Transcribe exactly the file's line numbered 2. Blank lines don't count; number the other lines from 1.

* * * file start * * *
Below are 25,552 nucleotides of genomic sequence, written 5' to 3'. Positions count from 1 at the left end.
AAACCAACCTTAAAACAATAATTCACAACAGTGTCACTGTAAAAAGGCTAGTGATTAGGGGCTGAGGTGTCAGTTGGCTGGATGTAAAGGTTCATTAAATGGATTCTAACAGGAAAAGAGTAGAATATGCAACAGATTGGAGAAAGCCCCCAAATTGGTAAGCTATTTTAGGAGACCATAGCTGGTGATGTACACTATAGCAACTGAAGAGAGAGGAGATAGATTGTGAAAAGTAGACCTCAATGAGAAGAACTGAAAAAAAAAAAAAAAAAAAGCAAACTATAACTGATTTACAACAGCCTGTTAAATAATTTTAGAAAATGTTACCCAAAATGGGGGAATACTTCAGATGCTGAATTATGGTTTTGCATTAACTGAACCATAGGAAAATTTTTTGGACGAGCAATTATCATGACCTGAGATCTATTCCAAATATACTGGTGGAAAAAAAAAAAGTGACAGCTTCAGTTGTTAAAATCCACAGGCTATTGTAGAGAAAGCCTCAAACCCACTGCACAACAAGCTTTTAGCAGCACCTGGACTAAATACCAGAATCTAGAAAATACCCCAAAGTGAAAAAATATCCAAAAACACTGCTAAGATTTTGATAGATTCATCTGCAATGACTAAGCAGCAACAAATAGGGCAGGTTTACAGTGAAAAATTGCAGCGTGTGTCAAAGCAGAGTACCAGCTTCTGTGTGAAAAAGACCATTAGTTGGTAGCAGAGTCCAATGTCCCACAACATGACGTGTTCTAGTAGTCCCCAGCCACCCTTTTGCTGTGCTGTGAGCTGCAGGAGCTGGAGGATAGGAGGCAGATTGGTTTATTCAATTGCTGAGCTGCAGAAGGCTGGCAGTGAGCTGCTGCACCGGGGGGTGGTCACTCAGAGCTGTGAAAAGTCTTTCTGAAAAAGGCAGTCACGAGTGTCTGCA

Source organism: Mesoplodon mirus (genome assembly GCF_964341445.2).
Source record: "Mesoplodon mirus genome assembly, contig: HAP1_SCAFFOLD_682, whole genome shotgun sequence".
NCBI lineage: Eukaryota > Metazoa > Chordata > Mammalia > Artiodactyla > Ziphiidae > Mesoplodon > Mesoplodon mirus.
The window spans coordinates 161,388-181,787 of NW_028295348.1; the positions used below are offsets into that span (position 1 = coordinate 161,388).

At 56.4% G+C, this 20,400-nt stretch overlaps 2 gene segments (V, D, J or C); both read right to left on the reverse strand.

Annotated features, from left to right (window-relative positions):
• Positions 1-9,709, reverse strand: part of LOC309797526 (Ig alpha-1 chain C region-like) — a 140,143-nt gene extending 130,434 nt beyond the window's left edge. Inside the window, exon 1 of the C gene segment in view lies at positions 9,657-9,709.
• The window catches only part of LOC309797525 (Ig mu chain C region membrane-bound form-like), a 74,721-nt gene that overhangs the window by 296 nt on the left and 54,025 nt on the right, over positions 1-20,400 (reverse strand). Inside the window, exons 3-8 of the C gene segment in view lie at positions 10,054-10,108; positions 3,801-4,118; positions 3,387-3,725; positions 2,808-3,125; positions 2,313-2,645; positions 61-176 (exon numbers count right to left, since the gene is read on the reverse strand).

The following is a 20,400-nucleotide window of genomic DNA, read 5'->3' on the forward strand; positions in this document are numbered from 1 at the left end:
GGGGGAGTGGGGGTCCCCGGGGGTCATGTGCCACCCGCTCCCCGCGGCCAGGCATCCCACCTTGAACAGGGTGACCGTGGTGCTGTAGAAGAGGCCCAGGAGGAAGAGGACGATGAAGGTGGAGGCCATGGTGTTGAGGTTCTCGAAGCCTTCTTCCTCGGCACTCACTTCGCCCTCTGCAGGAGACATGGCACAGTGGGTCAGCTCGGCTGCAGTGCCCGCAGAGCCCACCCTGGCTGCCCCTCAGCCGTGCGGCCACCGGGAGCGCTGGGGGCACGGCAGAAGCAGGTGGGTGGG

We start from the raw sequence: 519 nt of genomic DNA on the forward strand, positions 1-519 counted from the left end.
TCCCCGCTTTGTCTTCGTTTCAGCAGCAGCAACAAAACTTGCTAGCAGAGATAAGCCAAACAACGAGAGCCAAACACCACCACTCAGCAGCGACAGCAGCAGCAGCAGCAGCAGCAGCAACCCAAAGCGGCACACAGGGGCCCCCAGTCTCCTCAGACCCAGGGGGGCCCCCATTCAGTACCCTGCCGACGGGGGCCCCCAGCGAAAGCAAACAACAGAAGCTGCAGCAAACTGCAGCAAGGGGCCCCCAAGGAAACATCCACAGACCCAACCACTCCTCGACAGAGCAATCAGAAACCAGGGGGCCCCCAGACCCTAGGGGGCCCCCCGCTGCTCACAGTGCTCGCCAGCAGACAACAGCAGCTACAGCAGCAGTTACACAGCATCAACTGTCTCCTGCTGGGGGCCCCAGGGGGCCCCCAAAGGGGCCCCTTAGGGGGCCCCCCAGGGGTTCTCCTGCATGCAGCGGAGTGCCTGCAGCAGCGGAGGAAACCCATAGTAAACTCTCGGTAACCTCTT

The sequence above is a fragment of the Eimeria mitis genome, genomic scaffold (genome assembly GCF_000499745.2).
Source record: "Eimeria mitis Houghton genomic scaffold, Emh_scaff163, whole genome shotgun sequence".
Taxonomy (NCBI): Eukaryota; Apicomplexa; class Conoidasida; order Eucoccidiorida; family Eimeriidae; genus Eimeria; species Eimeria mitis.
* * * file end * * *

AAACCAACCTTAAAACAATAATTCACAACAGTGTCACTGTAAAAAGGCTAGTGATTAGGGGCTGAGGTGTCAGTTGGCTGGATGTAAAGGTTCATTAAATGGATTCTAACAGGAAAAGAGTAGAATATGCAACAGATTGGAGAAAGCCCCCAAATTGGTAAGCTATTTTAGGAGACCATAGCTGGTGATGTACACTATAGCAACTGAAGAGAGAGGAGATAGATTGTGAAAAGTAGACCTCAATGAGAAGAACTGAAAAAAAAAAAAAAAAAAAGCAAACTATAACTGATTTACAACAGCCTGTTAAATAATTTTAGAAAATGTTACCCAAAATGGGGGAATACTTCAGATGCTGAATTATGGTTTTGCATTAACTGAACCATAGGAAAATTTTTTGGACGAGCAATTATCATGACCTGAGATCTATTCCAAATATACTGGTGGAAAAAAAAAAAGTGACAGCTTCAGTTGTTAAAATCCACAGGCTATTGTAGAGAAAGCCTCAAACCCACTGCACAACAAGCTTTTAGCAGCACCTGGACTAAATACCAGAATCTAGAAAATACCCCAAAGTGAAAAAATATCCAAAAACACTGCTAAGATTTTGATAGATTCATCTGCAATGACTAAGCAGCAACAAATAGGGCAGGTTTACAGTGAAAAATTGCAGCGTGTGTCAAAGCAGAGTACCAGCTTCTGTGTGAAAAAGACCATTAGTTGGTAGCAGAGTCCAATGTCCCACAACATGACGTGTTCTAGTAGTCCCCAGCCACCCTTTTGCTGTGCTGTGAGCTGCAGGAGCTGGAGGATAGGAGGCAGATTGGTTTATTCAATTGCTGAGCTGCAGAAGGCTGGCAGTGAGCTGCTGCACCGGGGGGTGGTCACTCAGAGCTGTGAAAAGTCTTTCTGAAAAAGGCAGTCACGAGTGTCTGCA